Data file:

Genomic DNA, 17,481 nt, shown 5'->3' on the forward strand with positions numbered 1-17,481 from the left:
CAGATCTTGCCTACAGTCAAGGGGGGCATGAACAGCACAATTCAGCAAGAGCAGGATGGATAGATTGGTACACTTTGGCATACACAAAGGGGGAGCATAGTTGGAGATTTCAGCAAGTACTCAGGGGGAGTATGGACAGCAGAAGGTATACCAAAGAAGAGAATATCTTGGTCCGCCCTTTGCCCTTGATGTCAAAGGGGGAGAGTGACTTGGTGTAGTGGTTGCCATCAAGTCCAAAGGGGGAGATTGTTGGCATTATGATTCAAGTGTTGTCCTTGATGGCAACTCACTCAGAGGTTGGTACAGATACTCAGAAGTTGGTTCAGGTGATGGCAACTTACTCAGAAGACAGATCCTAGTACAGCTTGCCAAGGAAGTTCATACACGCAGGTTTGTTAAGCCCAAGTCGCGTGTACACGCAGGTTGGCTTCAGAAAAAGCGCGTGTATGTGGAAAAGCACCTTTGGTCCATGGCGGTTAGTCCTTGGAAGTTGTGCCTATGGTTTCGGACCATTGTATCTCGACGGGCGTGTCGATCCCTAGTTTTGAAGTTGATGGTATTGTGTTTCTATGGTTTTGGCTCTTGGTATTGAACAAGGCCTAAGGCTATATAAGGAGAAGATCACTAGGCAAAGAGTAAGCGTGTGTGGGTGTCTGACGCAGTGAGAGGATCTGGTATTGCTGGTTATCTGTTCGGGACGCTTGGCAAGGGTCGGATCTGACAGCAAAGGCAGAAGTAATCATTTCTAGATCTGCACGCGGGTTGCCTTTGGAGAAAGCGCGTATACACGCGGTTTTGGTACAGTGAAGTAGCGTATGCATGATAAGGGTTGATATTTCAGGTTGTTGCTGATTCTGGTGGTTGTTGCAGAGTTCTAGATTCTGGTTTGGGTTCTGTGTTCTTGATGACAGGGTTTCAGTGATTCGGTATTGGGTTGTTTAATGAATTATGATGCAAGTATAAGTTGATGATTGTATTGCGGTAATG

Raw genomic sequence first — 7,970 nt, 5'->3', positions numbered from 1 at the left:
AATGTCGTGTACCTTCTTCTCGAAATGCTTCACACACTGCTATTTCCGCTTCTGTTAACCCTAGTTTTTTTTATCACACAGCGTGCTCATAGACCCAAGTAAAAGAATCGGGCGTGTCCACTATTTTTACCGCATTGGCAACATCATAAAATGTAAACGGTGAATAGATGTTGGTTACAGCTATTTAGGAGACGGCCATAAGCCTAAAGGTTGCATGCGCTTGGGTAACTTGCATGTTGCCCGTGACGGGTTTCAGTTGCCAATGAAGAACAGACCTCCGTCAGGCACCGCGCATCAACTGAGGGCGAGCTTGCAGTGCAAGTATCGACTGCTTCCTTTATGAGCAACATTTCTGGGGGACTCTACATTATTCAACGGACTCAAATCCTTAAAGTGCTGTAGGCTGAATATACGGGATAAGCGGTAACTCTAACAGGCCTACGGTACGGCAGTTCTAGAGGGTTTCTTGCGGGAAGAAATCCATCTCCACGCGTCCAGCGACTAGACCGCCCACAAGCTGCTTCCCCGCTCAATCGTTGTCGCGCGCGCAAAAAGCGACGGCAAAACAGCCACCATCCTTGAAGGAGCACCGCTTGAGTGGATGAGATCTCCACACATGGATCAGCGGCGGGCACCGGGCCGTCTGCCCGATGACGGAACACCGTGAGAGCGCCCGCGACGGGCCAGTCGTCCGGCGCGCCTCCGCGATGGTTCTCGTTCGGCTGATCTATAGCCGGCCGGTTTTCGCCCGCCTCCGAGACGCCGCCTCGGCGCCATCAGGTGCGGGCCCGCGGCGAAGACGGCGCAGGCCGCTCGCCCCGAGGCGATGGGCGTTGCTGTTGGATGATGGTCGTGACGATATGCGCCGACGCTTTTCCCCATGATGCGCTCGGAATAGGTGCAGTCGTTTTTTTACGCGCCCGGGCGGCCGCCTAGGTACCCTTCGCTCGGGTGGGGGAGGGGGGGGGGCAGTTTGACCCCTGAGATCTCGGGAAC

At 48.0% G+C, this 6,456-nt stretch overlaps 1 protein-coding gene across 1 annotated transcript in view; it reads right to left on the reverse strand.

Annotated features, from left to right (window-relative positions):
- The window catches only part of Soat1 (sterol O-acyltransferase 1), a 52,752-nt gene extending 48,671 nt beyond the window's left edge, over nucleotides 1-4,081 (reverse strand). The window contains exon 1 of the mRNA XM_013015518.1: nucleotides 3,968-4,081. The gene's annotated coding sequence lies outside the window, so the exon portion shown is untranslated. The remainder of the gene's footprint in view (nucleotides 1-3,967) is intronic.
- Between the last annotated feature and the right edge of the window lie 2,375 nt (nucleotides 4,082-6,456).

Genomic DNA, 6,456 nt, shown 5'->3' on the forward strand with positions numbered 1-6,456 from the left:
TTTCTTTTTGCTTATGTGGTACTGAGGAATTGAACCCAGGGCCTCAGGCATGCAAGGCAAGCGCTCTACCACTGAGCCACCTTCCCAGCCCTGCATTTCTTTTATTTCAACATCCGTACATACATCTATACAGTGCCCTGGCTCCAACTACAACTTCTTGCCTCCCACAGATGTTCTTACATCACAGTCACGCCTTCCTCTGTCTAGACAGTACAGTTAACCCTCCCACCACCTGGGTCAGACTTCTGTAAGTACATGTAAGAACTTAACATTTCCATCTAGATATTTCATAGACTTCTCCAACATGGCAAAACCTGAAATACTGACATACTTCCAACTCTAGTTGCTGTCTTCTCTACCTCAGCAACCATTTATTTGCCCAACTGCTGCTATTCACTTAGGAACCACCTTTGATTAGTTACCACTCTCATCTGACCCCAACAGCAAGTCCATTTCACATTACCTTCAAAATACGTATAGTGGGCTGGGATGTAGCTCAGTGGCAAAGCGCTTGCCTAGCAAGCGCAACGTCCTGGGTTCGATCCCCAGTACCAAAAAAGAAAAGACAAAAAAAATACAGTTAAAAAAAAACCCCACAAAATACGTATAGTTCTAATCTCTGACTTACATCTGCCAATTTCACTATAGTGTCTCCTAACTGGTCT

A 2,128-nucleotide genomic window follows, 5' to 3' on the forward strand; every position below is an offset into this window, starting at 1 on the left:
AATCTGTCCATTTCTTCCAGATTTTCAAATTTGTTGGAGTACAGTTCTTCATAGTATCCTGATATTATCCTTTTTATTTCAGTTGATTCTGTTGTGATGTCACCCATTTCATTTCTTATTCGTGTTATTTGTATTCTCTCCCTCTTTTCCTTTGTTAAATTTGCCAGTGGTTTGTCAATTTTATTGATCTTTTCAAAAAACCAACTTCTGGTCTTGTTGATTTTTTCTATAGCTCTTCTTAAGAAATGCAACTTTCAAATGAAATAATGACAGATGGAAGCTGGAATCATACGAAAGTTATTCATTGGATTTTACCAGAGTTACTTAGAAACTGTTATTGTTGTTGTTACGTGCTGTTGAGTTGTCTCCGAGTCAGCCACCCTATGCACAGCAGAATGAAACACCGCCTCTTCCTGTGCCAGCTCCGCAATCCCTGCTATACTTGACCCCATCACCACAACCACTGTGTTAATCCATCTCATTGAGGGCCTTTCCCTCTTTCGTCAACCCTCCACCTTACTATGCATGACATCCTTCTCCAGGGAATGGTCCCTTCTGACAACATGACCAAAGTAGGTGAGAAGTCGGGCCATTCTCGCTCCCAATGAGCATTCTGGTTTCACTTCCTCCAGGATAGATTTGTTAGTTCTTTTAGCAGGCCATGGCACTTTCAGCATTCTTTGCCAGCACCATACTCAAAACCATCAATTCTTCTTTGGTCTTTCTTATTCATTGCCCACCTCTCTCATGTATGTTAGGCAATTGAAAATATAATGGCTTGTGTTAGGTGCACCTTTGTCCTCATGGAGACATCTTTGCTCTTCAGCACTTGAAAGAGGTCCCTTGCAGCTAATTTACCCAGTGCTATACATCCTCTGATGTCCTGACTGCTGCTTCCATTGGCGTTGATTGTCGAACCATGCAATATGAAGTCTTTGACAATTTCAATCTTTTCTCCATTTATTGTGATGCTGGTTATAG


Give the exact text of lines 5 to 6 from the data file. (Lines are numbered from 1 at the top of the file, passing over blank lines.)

At 48.0% G+C, this 6,456-nt stretch overlaps 1 protein-coding gene across 1 annotated transcript in view; it reads right to left on the reverse strand.

Annotated features, from left to right (window-relative positions):